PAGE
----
A group of farmers and niche producers have banded together to form I.Farm, a producer-owned co-op with a specific purpose. I.Farm intends to open and maintain a retail outlet in the historic City market, set to reopen this spring in Indianapolis.
Meanwhile, about 100 miles south, several livestock producers are banding together in a private venture to open a retail, fresh meat outlet in a strip mall in Sellersburg, about 7 miles north of the Ohio River, and Louisville, Ky. Their niche will be naturally-produced meats.
Both are examples of farmers, particularly but not exclusively, livestock producers, trying to capture a share of the profit that usually defers to middlemen- brokers, distributors and the like. Although the two examples presented here are trying to get there through different types of business organization and by offering differing products, the goal is the same: attract consumers to buy what they hopefully perceive as a better product, and do it while paying a fair price that puts more money in the producers pockets, not into the accounts of large supermarkets or other huge retail chains.
Both groups have one thing in common. They both commissioned highly-detailed surveys of the buying public in their respective regions of Indiana. And both report the results with glowing enthusiasm. Both groups claimed their individual survey showed a huge, untapped market potential. In fact, both indicate that the challenge could be keeping up with supply, not hunting for customers.
Time will tell, But both are looking to open this spring for business. I.Farm, managed currently by a board of directors, says the target date for opening their year-round store will be May. Farmers who join the co-op will have a chance to sell their produce. It's not a commission operation, says Stanley Poe, Franklin, one of the directors. Instead, the producer will be paid for his goods when he delivers them to the store. Then the store, owned by I.Farm, will add a margin and retail products to the buying public. Profit goes back into the cooperative.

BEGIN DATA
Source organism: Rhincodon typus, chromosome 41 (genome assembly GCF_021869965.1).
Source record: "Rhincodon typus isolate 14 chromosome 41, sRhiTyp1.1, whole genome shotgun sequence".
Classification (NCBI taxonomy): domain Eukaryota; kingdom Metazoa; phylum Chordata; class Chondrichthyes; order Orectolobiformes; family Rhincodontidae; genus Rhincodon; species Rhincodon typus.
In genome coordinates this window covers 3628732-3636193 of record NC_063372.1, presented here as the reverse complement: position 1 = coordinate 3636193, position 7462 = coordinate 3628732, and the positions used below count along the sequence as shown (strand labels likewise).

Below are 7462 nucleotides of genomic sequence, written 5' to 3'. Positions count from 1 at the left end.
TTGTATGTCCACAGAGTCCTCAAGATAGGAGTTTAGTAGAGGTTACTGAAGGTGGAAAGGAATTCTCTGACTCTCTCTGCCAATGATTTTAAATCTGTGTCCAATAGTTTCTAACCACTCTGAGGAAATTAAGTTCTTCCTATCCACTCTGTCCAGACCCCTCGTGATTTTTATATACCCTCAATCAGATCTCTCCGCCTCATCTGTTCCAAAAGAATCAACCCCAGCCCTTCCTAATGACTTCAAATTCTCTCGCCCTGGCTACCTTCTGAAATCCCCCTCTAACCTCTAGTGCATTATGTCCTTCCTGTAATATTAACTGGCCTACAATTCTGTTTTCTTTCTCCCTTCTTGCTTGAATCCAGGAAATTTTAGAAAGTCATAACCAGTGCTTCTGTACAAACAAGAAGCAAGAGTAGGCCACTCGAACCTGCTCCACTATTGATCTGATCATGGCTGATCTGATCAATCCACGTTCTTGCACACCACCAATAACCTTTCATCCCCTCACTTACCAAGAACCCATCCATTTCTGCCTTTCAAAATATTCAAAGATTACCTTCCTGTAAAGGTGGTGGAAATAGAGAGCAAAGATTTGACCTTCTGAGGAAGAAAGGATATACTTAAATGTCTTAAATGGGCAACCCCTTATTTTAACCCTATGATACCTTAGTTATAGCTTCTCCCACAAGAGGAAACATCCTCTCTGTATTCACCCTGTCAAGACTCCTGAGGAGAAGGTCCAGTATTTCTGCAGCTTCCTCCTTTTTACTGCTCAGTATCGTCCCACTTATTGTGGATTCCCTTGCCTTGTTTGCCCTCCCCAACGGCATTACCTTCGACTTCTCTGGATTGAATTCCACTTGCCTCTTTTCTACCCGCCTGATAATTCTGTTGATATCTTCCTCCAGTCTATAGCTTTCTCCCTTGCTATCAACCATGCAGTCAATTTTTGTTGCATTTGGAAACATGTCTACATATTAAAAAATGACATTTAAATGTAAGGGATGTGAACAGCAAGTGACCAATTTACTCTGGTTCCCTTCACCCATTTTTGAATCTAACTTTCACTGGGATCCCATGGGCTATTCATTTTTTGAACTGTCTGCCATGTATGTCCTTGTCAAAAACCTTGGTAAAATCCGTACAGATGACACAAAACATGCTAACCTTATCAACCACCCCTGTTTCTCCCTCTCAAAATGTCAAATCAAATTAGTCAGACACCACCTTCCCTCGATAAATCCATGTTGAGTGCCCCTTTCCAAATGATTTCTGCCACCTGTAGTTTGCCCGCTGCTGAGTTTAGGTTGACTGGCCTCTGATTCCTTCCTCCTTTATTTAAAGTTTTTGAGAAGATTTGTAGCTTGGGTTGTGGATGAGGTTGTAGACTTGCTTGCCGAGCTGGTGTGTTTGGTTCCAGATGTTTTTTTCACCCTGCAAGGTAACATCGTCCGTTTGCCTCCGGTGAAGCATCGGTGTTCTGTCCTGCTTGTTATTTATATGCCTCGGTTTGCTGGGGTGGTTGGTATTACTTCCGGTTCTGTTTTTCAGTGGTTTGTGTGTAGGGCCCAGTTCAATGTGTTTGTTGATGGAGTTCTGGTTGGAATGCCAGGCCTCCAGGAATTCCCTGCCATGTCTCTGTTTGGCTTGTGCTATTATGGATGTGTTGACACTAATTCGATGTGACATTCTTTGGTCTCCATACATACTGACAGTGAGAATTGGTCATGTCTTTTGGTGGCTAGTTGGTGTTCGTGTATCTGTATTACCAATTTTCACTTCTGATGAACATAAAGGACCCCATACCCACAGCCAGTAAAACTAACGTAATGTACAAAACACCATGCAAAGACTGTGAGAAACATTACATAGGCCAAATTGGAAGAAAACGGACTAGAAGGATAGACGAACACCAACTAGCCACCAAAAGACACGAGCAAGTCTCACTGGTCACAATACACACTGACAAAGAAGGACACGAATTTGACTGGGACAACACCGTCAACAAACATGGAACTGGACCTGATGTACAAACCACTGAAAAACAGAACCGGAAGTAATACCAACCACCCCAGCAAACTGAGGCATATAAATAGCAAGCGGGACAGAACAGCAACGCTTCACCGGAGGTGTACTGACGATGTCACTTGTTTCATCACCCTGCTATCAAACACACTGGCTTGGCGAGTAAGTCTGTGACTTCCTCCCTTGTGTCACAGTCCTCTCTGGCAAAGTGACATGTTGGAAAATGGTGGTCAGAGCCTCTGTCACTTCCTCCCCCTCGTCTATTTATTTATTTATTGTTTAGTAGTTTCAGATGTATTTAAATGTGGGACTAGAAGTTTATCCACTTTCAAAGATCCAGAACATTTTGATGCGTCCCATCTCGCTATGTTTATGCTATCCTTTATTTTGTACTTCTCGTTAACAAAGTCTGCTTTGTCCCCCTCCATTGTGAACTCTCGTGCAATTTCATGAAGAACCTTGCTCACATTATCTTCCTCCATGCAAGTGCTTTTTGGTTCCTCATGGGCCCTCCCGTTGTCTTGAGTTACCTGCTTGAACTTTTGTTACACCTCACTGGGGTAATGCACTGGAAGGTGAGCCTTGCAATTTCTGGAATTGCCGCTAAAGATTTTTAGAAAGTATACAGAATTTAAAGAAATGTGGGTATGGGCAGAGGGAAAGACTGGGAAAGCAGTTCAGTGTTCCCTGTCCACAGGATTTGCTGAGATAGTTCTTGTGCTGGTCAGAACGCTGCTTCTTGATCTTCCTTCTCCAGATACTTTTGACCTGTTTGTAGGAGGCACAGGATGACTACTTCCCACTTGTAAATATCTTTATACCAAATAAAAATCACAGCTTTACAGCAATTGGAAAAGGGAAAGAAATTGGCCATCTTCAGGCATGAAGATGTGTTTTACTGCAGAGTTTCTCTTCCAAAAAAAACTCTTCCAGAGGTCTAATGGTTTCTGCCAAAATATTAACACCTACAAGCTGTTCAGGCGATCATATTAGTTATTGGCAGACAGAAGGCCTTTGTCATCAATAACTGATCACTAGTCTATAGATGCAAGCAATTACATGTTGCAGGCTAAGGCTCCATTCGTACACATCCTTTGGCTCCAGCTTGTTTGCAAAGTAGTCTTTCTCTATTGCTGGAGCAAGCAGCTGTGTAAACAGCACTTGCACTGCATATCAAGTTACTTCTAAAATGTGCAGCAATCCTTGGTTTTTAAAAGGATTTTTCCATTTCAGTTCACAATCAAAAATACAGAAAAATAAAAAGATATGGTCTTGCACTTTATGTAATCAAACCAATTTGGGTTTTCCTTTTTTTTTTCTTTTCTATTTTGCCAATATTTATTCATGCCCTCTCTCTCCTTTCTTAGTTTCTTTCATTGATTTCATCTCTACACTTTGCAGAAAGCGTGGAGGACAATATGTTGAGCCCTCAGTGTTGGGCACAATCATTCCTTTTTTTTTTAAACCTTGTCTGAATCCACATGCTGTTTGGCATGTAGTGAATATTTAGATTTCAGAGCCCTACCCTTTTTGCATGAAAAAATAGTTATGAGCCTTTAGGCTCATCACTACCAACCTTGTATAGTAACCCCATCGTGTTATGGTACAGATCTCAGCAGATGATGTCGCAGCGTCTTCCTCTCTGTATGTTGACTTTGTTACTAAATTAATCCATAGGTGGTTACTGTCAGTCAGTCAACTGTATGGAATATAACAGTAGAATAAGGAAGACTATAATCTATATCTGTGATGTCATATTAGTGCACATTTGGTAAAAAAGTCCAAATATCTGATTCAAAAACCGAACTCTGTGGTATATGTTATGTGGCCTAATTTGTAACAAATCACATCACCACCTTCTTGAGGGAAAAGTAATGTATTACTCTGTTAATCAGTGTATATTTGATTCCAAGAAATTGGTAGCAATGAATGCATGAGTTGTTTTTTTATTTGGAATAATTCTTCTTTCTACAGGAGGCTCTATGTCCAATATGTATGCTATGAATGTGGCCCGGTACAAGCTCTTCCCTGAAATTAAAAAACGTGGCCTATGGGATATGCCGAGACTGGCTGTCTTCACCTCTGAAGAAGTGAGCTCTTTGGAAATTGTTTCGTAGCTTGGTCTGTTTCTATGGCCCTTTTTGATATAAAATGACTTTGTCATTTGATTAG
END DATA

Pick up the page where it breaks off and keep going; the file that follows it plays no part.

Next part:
I.Farm's product list will include major meats, including lamb, produced by Poe. He's the same person who has successfully developed markets for lamb at various Indiana restaurants, working with a state-inspected meat processing facility, and catering to the needs of the chef at the various restaurants he serves.
I.Farm will also market vegetables in season. The store will be open throughout the year, offering Christmas items and other goods in -season.
The Board recently issued a call for applicants for their General Manager position. The successful candidate must believe in and be willing to promote I.Farm, plus also manage the retail operation, Poe says.
Applications are still being accepted this week. Send resumes to: I.Farm- General Manager Resume, P.O. Box 10, Indianapolis Historic City Market, 222 East Market Street, Indianapolis, IN 46142.
Meanwhile, the Sellersburg store will feature naturally-produced meat. So far beef and pork are locked in. The owners also plan to offer free-range chickens and turkeys. They point out that it isn't organically-produced meat, but instead is meat produced without antibiotics and hormones.
"We feed shelled corn, protein supplement and selenium, because we're short on selenium here," says Rodney Hager, Orleans. "Our cattle grow out on schedule. They do really well."
He and his partners hope to have their operation open by Kentucky Derby Day. Watch for more details on these operations soon.